Wednesday, September 14, 2011


Mooning Over It

Well, I finally got my shot. For awhile there, I thought it just wasn't meant to be.

Attempt #1 was at my parents' farm with the rising moon, only to have my battery die just as I framed the perfect shot.

Attempt #2 was back at my parents' place with a fully charged battery. I made the mistake of deciding  to shoot in raw for the first time, later realizing that I have no way to get pictures off my camera. Apparently you need a plug-in to read the .NEF files in Photoshop which also requires an upgrade to CS5. If anyone out there can tell me I'm wrong about that, please do. Upgrading is not an option at this time.

Attempt #3 was in my front yard just as the moon was setting behind my neighbor's farm. I just didn't have enough time to set up my camera. Plus, I don't really know how to optimally set it up anyway.  I got the best shots in that I could before the moon disappeared, and covered all my sins with texture.   The results weren't great, but it does have sort of a Halloween-ish feel to it:

so close

Attempt # 4 was a bit more planned out. I did some research on the web, determined roughly what manual settings would work best and set my alarm for 4:00 in the morning so I would have plenty of time to set up. Pulled my battery out of the camera to recharge it while I wrote my morning pages (something I have done daily for years), and played around on the interwebs.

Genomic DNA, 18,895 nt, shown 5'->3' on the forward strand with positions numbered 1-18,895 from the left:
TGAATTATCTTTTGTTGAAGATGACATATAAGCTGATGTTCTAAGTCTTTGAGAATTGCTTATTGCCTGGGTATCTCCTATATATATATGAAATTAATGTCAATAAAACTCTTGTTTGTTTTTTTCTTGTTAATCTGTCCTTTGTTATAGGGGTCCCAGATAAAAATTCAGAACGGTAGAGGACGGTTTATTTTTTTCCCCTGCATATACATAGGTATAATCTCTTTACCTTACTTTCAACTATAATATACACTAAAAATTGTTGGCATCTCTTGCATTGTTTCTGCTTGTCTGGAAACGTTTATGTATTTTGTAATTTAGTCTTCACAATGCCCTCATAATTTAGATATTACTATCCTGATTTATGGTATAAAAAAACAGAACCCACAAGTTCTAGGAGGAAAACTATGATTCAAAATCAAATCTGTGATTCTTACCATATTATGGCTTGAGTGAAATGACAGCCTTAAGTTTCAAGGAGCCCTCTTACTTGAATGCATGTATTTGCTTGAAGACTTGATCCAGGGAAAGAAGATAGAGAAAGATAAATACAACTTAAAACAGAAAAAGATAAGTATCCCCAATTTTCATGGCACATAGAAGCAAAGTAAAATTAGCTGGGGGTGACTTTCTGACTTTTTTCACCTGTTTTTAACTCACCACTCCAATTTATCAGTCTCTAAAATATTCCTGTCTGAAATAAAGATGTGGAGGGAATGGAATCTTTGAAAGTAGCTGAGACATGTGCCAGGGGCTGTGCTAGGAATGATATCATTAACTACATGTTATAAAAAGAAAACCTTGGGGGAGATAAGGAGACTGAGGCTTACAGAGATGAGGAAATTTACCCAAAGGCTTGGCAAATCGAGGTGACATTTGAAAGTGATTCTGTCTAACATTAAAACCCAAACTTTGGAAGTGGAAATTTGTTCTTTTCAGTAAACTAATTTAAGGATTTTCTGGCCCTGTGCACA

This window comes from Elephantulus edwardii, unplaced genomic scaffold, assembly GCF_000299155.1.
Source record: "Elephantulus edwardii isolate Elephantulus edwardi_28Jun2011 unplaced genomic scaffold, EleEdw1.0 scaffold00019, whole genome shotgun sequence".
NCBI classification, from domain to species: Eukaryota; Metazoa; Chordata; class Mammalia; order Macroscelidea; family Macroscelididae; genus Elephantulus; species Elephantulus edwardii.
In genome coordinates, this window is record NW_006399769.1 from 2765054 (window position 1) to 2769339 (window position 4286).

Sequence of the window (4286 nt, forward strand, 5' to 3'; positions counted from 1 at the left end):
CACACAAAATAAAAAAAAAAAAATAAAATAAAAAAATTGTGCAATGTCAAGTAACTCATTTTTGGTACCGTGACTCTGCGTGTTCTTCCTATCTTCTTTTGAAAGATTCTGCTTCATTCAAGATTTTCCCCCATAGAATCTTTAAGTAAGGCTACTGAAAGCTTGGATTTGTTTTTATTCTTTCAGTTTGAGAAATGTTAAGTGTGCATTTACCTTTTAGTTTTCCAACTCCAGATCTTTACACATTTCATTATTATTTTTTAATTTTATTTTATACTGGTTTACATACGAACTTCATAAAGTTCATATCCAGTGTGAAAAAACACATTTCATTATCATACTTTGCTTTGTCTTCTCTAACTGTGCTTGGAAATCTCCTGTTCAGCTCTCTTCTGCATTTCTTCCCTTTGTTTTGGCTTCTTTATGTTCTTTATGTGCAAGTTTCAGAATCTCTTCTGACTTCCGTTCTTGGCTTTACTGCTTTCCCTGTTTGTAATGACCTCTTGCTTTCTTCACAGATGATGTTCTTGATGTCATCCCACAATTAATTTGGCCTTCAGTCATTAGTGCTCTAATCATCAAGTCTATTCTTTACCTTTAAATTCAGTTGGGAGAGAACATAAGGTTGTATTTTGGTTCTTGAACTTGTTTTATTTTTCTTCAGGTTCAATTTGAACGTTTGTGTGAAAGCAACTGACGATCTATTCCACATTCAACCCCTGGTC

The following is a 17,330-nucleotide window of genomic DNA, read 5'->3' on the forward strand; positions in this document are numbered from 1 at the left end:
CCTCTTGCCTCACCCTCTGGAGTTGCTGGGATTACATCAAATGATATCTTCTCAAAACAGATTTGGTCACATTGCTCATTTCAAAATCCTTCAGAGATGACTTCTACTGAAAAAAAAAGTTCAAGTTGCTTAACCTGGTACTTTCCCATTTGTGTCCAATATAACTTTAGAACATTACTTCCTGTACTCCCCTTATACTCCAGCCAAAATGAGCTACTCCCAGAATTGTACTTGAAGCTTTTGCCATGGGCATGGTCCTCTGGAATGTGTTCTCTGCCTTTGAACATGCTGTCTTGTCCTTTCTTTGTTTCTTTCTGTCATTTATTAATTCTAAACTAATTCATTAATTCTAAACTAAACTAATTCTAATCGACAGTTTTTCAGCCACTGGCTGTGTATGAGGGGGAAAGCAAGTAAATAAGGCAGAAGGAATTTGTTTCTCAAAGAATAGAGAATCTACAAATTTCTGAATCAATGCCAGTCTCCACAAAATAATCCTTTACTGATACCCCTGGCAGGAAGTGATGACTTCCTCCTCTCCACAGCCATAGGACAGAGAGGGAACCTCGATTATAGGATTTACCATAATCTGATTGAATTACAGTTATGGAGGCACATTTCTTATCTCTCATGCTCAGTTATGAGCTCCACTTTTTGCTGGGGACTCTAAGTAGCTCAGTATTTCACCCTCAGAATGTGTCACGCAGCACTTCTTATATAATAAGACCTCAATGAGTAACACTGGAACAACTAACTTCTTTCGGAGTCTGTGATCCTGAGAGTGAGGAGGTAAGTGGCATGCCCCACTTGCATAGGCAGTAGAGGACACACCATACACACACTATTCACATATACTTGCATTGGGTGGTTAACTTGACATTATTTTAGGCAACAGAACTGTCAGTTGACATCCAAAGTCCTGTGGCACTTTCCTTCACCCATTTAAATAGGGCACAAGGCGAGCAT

After obsessively compulsively checking the position of the moon every 15 minutes, I decided it was time. So, I grabbed my camera and went to the charger.

The battery was not on the charger.

The battery was not in my camera.

I had no idea where my battery was and the sun was rising with enthusiasm.

No couch cushion or bed covering was left unturned as I ran around the house like a mad woman alternately coaching myself to calm down,  berating myself for being such a scatter brain, and offering up desperate prayers.  Please me where my battery is!

After at least fifteen minutes of this, I finally found it.

It was in my home office floor about three feet from the charger. The only thing I can figure is that in my 4:00 a.m. pre-caffeine stupor I must have walked into to the office and dropped the battery on the floor.  Then two hours and several cups of coffee later, in my over-caffeinated panic state, I failed to notice it was in plain view all along.  Luckily, it didn't really need charging.

This could be the early stages of "old timers" disease, or I've fallen under the spell of the full moon. Lunatic seems to be the appropriate term here.